Within positivism we find varying positions about what the observed elements consist of. After all, they always are attributed to the epistemological subject. Within so-called Machism (empirio-criticism), they are understood as sense data; in the versions of linguistic analysis, as subjectively judged forms of speech; in logical empiricism, as logical structures detached from the real.

The question discussed up to this point primarily concerns whether outside the world of our thoughts, another world still exists and what is it like. Moreover, we have the question about what mental activities are needed to open up this world to our cognition. We are concerned here with the epistemological question, in distinction to the ontological one.

Reality forced the makers of models, the scientists, to change their model if they wanted to find out what was real, and during the history of science, again and again, models that had come into contradiction with reality have had to be abandoned or modified. But how could something have a compelling effect if it did not exist? Thus we are dealing with model builders, models, and reality in a three-sided relationship, with correlations among them, with the activity produced by the constructor and mediated by the model aimed at reality. The constructor, mediated by the model, meets with the resistance of reality and is thus forced to change the model in order to gain more exact knowledge about reality. As a result, a model having proved to be useful cannot be entirely free from the correspondence, the resemblance, the copy, the representation of what has been modeled, that is, reality. Thus it contains the subjective as well as the objective.

Several positions also emerge in regard to the subject and the process of cognition. Here too, we can divide them into two major groups, one which affirms cognition and one which (in varying degrees) denies cognition.

We cannot say that every kind of realism includes the affirmation of cognition. Critical realism can accept cognition only within certain boundaries, because the objective spiritual being creating reality principally remains inaccessible to cognition, and in the best case can be characterized by a series of negations (as not mortal or immortal, for instance), thus indefinable.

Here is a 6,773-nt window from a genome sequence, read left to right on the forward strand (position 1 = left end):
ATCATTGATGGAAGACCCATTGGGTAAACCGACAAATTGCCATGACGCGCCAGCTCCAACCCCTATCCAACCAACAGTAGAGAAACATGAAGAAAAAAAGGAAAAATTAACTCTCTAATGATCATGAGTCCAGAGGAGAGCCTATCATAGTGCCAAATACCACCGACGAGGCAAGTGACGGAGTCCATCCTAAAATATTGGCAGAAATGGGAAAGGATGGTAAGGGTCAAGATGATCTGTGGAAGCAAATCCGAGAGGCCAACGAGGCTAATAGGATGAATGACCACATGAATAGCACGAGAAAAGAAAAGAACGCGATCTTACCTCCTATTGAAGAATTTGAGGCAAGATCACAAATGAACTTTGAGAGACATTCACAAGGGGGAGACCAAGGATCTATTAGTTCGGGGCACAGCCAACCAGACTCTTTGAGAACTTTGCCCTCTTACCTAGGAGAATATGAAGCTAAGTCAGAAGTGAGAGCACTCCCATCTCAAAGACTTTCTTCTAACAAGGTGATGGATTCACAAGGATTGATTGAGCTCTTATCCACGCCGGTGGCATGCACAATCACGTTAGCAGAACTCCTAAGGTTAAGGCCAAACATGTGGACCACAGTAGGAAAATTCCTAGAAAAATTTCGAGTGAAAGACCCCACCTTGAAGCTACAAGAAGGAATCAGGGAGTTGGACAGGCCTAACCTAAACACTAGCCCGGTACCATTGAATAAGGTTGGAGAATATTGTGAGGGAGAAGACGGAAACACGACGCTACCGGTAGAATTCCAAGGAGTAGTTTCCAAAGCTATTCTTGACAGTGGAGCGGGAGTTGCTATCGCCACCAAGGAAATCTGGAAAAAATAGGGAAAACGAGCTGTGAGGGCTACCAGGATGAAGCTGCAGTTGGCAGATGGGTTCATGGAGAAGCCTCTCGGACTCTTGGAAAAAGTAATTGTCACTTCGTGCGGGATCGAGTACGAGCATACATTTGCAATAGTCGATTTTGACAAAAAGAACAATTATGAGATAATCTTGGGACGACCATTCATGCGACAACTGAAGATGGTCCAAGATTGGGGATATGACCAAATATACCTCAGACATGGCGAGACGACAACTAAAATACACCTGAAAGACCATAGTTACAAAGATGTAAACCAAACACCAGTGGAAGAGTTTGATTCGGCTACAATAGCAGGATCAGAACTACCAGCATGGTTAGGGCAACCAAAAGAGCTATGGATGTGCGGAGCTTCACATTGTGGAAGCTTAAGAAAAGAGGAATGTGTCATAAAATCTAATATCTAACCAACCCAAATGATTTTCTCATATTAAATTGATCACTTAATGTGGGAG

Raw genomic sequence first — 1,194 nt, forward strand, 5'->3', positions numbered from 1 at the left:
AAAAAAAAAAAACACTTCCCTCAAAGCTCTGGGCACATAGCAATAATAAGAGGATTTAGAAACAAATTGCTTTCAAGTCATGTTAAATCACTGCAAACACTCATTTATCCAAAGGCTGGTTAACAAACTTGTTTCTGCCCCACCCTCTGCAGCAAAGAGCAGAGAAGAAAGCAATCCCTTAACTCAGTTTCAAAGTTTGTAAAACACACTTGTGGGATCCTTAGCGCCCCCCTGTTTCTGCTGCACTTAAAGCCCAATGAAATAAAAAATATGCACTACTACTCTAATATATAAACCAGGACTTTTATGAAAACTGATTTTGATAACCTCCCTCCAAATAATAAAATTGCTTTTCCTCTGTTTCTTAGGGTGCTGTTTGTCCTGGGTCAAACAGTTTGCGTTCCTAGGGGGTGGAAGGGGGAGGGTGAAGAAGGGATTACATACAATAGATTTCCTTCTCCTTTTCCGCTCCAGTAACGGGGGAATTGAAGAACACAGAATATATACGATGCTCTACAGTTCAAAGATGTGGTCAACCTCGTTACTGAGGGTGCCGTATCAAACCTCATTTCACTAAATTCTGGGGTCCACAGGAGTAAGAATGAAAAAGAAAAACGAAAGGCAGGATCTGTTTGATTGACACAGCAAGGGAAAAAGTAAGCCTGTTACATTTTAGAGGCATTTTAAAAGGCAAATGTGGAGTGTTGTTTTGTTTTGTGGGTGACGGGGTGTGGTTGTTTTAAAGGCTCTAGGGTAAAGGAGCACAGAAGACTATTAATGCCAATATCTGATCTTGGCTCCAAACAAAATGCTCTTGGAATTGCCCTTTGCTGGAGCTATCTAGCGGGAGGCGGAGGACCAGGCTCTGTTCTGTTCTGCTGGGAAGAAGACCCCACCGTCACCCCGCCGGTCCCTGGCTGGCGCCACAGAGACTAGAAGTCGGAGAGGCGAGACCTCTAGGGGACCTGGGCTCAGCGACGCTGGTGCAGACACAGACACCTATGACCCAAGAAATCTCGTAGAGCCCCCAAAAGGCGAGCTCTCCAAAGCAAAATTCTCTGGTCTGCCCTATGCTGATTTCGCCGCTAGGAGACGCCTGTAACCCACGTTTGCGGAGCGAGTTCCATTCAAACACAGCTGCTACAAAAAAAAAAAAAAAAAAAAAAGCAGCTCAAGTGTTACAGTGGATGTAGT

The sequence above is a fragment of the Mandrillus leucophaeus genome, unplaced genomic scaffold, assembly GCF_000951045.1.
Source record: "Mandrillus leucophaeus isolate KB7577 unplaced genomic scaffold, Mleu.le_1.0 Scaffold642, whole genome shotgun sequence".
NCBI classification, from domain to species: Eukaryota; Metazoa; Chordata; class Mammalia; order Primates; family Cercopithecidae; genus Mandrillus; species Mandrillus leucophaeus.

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Notes


1. Reference to a German poem by Christian Morgensternm “Die unmögliche Tatsache” (The Impossible Fact) in which a man named Palmström is run over and killed while improperly crossing an intersection. Upon contemplating the circumstances of his death, he reasons that the car that ran him over should not have legally been there. He then concludes that he is not dead because “what must not be, cannot be.”—Ed.


2. Translation of quotations from non-English sources in the Reference List were made by the translator.


3. In the discussion that follows, I do not deal with differences in the kinds of models or the difference between material and theoretical models.


4. The author is referring here to the historically dominant variety of critical realism in Europe, which is akin to a form of neo-Thomism. See Hörz, Röseberg, et al. 1980, 165-77).